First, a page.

Don’t make hasty decisions – watch out for ‘red flags’

Don’t make hasty decisions – watch out for ‘red flags’

MAIN IMAGE: Grant Smee, Managing Director of Only Realty Group

Staff Writer

Whether you are a buyer or a seller, your goals are intrinsically linked: a buyer wants to secure their dream home or property investment, and a seller wants to secure a vetted buyer who can afford the purchase and will appreciate their home.

However, Grant Smee, Managing Director of Only Realty Group and Property Entrepreneur, says both parties should be aware of common ‘red flags’. A lot of time and money goes into the purchasing and selling of a home. It is a big investment decision and should not be taken lightly.

While the rental property market is on the up, homes for sale are still in excess supply – putting both buyers and sellers at greater risk of ignoring warning signs to close the deal quickly. “A quick succession of interest rate hikes, job volatility and an increased demand for flexible lifestyles by millennials have all contributed to reduced demand in property sales – particularly over the last few months.”

Conversely, Smee notes that homes in certain in-demand areas are moving quickly – which means that buyers must act fast. “Either way, making hasty decisions without doing your homework puts you at risk.”

Buyer red flags

“Buying a home is no small feat. It requires time and capital to make it happen. And, given the stakes involved, buyers may face pressure from estate agents and sellers to make a commitment. I would advise buyers to disregard external pressures and make sure they approach their dream home fully equipped with knowledge of the area, the property, and the home buying process,” says Smee.

Smee details the red flags that buyers should be aware of as follows:

  • Check for defects: Prior to putting in an offer to purchase, ask to inspect the house one more time – at leisure. Minor issues such as broken door frames and cracked tiles should be listed as conditions in the offer to purchase. Meaning that the seller would need to fix these prior to transfer. In a case where the property is sold ‘voetstoots’ it is the seller’s responsibility to disclose any latent defects of which they are aware. Some sellers still hide behind this clause, so inspection is key.
  • Privy to pressure: Both the seller and estate agent want to sell the property as quickly as possible, however, you do need time to go through the paperwork and to ensure that this investment is the right decision for you. Stipulate the time that you need – do not feel pressured to sign on the spot.
  • Do your homework: If a home has been on the market for a long time, it is important that you investigate all the reasons for this. Take all the emotion out of the purchase by thinking logically and like an investor. Ask yourself if you will be able to resell this home when the time comes?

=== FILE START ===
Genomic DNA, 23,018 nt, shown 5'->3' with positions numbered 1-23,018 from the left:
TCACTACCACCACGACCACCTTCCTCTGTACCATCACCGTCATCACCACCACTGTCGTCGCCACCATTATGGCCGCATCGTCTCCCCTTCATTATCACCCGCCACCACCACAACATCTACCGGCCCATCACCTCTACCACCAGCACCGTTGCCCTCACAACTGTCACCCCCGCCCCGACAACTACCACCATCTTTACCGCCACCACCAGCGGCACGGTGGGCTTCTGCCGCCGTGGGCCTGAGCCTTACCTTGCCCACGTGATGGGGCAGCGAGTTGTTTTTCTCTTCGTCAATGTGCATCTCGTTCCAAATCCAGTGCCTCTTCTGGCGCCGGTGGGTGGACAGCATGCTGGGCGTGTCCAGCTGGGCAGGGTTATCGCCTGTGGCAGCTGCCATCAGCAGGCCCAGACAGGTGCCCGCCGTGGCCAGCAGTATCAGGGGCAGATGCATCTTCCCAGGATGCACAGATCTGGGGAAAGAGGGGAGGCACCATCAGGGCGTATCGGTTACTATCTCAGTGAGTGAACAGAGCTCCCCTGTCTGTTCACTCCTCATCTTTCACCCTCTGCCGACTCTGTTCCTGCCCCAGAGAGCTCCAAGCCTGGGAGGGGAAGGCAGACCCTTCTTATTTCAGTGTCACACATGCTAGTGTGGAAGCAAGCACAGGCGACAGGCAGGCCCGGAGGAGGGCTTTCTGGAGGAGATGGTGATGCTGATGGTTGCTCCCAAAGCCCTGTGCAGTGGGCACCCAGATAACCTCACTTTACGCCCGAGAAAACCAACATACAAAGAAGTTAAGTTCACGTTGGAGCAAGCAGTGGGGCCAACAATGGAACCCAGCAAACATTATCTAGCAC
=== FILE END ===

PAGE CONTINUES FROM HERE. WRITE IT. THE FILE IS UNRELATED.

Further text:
Seller red flags

“There are many homes on the market and buyers are spoilt for choice. So, when an offer comes through, a seller may be tempted to rush the deal to secure a buyer,” explains Smee.

He explains that the process of homeownership can take around three months – from signing an offer to purchase to handing over the keys – and lots can happen during this time. One often sees buyers who are not pre-approved and do not have the finances in place to afford a home. This creates a lot of stress and heartache for the seller.

Selling a home is also an emotional process. Sellers are fully invested in the process. There is a lot of money tied into a home and therefore it is important to think rationally and to work with a property professional who understands the process and can vet a buyer prior to putting forward an offer to purchase.

Watch out for these red flags:

  • Not all property professionals are equal: Look for a credible and reputable property professional aligned with your goals. They should know what sort of buyer you are looking for, what offer you would be willing to accept and what it takes to ‘close the deal’.”
  • Due diligence: The property professional would need to clearly establish whether the buyer has received a pre-approval from a bond originator. In a case where they have not attained pre-approval – they can still put down an offer, but it is advisable not to get your hopes up until they have approval from the bank.
  • Flaky buyers: Some potential buyers will say what the property professional wants to hear. In cases where they are difficult to reach and non-committal, keep pushing the sale of your home to other potential buyers rather than putting all your eggs in one basket.
  • Suspensive conditions: A suspensive condition is a condition that needs to be met before a contract can become legally binding. Check all the suspensive conditions in the offer to purchase carefully prior to signing. An example of a common suspensive condition is that of a ‘subject to’ clause which means that the buyer can only buy your home if they sell theirs. A timeframe is normally included in the contract for this and if you sign it, then you can only accept another offer once the time lapses.

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